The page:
New unrest broke out in China's restive Xinjiang region, as demonstrators took to the streets of the capital Urumqi to protest deteriorating public safety. This follows reported syringe attacks in Urumqi and comes nearly two months after violent rioting there killed nearly 200 people.
The news of hypodermic syringe attacks in Urumqi was carried by official Chinese media.
The state-run China Daily newspaper said police seized 15 people suspected of stabbing people with hypodermic syringe needles. The brief report said police are investigating and that no victims have yet been found to be infected or poisoned with anything.
The report did not say how many people had been stabbed, but estimates put the number of victims into the hundreds. The official dispatch stressed that victims came from nine different ethnicities, including Han Chinese and Uighurs, a mostly Muslim Turkic minority group.
The syringe attack prompted more than 1,000 people to gather in downtown Urumqi to denounce the regional government for deteriorating law and order.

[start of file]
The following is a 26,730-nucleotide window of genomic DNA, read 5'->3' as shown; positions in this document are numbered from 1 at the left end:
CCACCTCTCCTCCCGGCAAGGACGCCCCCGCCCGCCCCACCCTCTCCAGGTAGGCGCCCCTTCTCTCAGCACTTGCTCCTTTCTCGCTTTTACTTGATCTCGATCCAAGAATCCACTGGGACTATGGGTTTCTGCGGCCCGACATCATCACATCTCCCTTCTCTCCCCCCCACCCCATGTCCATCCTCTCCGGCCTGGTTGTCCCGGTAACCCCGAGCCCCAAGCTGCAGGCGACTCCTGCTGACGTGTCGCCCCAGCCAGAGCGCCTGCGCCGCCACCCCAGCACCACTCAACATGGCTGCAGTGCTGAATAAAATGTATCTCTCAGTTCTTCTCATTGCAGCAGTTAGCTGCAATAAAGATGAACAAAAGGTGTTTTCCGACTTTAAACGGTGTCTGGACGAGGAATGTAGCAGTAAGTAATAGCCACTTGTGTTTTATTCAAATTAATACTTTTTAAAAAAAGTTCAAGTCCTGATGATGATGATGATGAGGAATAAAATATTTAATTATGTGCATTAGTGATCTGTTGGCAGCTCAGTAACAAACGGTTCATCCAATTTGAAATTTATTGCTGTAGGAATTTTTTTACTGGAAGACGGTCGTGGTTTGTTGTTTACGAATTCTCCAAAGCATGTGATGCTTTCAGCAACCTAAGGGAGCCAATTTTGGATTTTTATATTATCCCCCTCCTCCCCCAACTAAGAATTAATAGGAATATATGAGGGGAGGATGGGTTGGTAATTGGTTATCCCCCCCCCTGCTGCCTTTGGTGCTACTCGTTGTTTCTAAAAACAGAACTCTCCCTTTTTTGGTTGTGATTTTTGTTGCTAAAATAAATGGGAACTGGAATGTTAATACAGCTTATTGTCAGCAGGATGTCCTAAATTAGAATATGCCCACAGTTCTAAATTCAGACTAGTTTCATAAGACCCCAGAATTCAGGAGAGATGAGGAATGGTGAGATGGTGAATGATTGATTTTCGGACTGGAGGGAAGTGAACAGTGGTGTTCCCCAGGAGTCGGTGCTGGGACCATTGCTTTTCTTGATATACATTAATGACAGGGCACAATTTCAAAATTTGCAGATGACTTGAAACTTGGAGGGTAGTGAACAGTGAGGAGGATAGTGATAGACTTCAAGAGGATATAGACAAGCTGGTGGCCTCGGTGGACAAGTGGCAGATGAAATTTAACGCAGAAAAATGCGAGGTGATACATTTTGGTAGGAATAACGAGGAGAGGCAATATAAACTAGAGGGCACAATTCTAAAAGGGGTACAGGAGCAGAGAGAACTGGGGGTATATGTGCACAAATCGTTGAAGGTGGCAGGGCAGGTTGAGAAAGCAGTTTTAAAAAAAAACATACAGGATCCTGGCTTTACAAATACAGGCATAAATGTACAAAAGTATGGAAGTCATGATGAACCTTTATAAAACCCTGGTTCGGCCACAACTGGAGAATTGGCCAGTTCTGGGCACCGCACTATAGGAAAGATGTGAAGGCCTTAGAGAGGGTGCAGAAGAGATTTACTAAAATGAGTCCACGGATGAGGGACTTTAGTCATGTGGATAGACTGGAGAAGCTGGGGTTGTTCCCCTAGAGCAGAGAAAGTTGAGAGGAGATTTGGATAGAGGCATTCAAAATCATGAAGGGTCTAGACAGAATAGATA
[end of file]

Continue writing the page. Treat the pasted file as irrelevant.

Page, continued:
Officials in Xinjiang could not be reached to confirm these reports.
Kurexi Maihesuti is the vice chairman of the Xinjiang Uighur Autonomous Region. On Wednesday in Beijing, he said that life in Urumqi has returned to normal following the riots that happened in July.
He says the tourism industry of Xinjiang was seriously affected by the violent criminal riots on July 5. He says tourism has begun to recover because the local government has explained the riots to the citizens and has the situation, in his words, "under control."
Xinjiang, in China's far western border area, saw some of its worst ethnic violence in decades, when Uighurs attacked Han Chinese in Urumqi on July 5. Han Chinese retaliated two days later, and attacked Uighurs, before Chinese troops restored order. The government says about 200 people died in the protests, most of them Han. But Uighur activists say the number is higher and includes many Uighurs.
The Uighurs have long complained of discrimination by the Han Chinese and say the government restricts Muslim religious practices. The Beijing government says there is no discrimination and says that Uighurs, like other ethnic minorities, receive benefits the Han majority does not. Beijing blames the unrest on what it calls Uighur separatists.
The unrest comes at a sensitive time for China's Communist Party, which in October celebrates the 60th anniversary of its rule over the country. In the past few months the government has cracked down on dissidents and rights activists.